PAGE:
• 8. Re: outlining
                        Noel Carboni Level 8

                        You could, for example, duplicate the image as a second layer, set it to Multiply mode, and use the mask I mentioned to make only those parts participate in the layer combination.



                        • 9. Re: outlining
                          Trevor.Dennis Adobe Community Professional

                          I did this with Topaz Simplify from a photograph (which was a nightmare to take because it was in Shanghai and always surrounded with tourists!), but chose to make it more of a grey scale image than line art. But if you dl the larger version from THIS LINK you can try the trick I mentioned back up the thread.  Just select the paint brush, and set its blend mode to Overlay.  Then paint with white to remove the lighter tones, and black to reinforce the darker tones.  I also Stroked the outline with black to give it a solid edge.  IIRC I had to use the pen tool to get a decent selection.



                          • 10. Re: outlining
                            Trevor.Dennis Adobe Community Professional

                            Adding to this, you can use a lot of airbrush artists tricks with images like this.  I usually make an elipse than more or less follows a line - somes times you need to transform the selection - and free hand paint using the selection, or maybe stroke it.  I usually add gausion blur, and set a value like 1.0 and keep using Ctrl/Cmd f to repeat it.  Then erase, or mask out the excess.  Hitting the m key gives you contrl of the elipse again ready to move to the next position.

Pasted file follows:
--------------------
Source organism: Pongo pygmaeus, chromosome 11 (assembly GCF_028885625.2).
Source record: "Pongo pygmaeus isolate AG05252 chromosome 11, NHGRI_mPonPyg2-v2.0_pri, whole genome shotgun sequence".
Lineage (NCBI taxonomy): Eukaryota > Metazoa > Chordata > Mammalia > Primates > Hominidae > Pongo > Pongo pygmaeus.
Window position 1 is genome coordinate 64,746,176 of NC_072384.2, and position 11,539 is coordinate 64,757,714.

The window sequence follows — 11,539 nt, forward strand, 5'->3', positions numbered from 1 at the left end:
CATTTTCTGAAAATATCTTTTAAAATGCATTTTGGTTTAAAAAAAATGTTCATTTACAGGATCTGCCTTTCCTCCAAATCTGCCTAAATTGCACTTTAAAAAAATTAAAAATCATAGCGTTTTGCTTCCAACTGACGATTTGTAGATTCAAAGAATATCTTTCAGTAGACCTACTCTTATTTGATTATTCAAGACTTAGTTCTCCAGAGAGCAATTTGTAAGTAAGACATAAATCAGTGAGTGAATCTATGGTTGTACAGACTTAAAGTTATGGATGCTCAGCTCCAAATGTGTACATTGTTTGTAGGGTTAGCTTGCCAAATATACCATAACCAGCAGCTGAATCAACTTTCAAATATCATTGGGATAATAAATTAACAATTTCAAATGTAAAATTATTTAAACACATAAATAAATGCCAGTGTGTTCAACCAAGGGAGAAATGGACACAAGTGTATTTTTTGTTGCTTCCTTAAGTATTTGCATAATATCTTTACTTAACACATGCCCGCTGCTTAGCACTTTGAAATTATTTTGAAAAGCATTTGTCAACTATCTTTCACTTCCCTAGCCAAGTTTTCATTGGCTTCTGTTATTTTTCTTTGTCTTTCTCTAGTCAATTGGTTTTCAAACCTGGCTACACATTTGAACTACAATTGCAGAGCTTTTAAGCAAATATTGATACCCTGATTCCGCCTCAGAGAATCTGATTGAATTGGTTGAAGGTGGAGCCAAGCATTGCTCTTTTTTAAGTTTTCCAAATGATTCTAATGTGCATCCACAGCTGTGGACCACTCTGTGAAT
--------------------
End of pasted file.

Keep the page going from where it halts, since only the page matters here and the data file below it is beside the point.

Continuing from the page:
You can also sharpen up an OOF image using the same sort of technique, by sllecting an outline and cloning inside and out to crisp it up.  It is suprising how few edges you need do this on to make a big difference.  BTW  This is only doable with narrow DoF images.

                            • 11. Re: outlining
                              PECourtejoie Adobe Community Professional

                              Nitroxide5, if you are using CS5, did you try simply to use the sharpen tool?

                              Yes, the one you heard you should never use. Try it, you'll be amazed, it has been re-engineered, and will soon be back in your favorite tools!

                              • 12. Re: outlining
                                nitroxide5 Level 1

                                Thanks for all the helpful suggestions! I really appreciate it.

                                Regarding the sharpening, I use Photokit, but I have heard that CS5, which I use, has a greatly improved set of tools for sharpening.

                                • 13. Re: outlining
                                  Noel Carboni Level 8

                                  Photoshop's own Smart Sharpen is pretty decent, but 3rd party tools do better, depending on your needs.


                                  Post a small crop from an image in a state which you would be ready to sharpen it, and describe what you need it sharpened for.  Perhaps someone could suggest specifics in that case.